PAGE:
GDP growth declined to 4.3% in 2016 due to fiscal tightening, slowdown in foreign direct investment and the “hidden” debt crisis; it is expected to pick up to 5.5%, driven by exports from the extractives sector. Though the incidence of poverty has declined, the number of poor people remains almost the same, amidst growing inequalities.
These ready-made tables and charts provide for snapshot of aid (Official Development Assistance) for all DAC Members as well as recipient countries and territories. Summary reports by regions (Africa, America, Asia, Europe, Oceania) and the world are also available.
This strategic foresight report assesses the interaction between demographics, economic development, climate change and social protection in six countries in East Africa between now and 2065: Ethiopia, Kenya, Mozambique, Tanzania, Uganda and Zambia. The report combines population projections with trends in health, urbanisation, migration and climate change and identifies the implications for economic development and poverty. It concludes by identifying policies to address seven grand challenges for social protection planners in national governments and donor agencies which emerge from the projections. These include: eliminating extreme poverty; extending social insurance in a context of high informality; the rapid growth of the working-age population, in particular the youth; adapting social protection to urban settings; protecting the poor from the effects of climate change; harnessing a demographic dividend; and substantially increasing funding for social protection.
In 2014, Mozambique’s economy continued to perform strongly with real Gross Domestic Product (GDP) growth of 7.6% and the outlook remains positive. Sustained growth is expected at 7.5% in 2015 and 8.1% in 2016.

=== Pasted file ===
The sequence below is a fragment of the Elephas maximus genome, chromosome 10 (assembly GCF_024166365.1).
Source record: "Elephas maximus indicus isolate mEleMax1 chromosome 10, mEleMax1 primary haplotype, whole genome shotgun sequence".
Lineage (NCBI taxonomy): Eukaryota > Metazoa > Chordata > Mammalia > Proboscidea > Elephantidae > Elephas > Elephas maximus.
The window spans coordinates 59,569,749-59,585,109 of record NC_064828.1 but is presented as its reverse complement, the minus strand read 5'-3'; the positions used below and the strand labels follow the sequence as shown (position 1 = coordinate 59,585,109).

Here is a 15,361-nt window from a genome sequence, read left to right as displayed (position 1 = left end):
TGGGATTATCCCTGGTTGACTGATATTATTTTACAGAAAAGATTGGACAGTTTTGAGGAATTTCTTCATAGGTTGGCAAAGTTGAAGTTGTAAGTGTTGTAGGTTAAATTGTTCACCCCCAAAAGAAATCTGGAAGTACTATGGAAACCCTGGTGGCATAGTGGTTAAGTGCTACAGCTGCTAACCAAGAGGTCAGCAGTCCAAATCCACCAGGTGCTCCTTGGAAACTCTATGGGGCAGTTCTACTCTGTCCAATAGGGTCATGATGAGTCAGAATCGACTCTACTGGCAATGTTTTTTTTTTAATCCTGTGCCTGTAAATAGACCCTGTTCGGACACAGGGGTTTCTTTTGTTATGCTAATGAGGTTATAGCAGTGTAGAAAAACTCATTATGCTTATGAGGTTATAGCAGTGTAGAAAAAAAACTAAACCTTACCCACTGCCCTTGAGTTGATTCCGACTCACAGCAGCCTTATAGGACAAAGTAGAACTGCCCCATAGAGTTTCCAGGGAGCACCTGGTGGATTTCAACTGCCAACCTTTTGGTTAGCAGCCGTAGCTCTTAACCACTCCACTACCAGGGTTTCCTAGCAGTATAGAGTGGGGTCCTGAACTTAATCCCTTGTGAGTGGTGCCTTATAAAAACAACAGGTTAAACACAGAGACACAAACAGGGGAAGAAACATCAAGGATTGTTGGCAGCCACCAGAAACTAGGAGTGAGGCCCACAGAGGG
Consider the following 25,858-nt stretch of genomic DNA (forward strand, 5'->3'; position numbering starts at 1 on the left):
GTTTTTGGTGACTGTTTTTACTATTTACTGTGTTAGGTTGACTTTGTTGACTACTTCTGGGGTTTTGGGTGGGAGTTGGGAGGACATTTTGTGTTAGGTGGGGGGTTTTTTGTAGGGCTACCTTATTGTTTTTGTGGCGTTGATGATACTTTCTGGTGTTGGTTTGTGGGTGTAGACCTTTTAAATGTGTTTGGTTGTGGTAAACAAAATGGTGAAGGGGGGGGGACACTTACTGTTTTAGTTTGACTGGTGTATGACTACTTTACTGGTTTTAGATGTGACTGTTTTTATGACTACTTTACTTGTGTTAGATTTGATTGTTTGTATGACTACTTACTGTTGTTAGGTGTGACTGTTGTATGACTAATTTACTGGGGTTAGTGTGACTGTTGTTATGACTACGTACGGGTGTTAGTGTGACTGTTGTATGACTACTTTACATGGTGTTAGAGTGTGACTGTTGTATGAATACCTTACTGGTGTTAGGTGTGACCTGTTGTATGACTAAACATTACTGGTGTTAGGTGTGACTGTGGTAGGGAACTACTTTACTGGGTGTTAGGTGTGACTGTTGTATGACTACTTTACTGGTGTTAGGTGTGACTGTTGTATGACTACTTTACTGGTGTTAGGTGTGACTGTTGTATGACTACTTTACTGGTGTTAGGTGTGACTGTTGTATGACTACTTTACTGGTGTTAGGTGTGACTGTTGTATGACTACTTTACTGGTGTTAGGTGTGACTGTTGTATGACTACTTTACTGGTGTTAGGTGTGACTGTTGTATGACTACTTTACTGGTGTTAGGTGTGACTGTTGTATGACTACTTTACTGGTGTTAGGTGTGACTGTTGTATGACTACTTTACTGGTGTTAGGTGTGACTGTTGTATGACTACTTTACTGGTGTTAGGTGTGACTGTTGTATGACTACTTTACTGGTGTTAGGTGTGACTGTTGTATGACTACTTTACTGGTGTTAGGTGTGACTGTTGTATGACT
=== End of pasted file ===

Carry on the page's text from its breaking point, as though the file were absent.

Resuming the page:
With Africa’s population set to double by 2050, modernising local economies will be vital to make the continent more competitive and to increase people’s living standards, according to the African Economic Outlook 2015, released at the African Development Bank Group’s 50th Annual Meetings.
By participating more effectively in the global production of goods and services, Africa can transform its economy and achieve a development breakthrough, according to the latest African Economic Outlook, released at the African Development Bank Group’s Annual Meetings.
This programme generates consensus on investment related policy reform among stakeholders in Southern African countries (governments, private sector, civil society and development partners).
The 2011 African Economic Outlook was launched at the African Development Bank’s Annual Meetings in Lisbon, Portugal on 6 June, 2011.
The 2010 African Economic Outlook finds the continent reeling from the effects of the world’s deepest and most widespread recession in half a century. Just how hard was the region hit? What are the prospects for recovery? This edition features an in-depth study of Taxation and Aid in Africa.
The Development Centre's award-winning website keeping its finger on the economic pulse of Africa.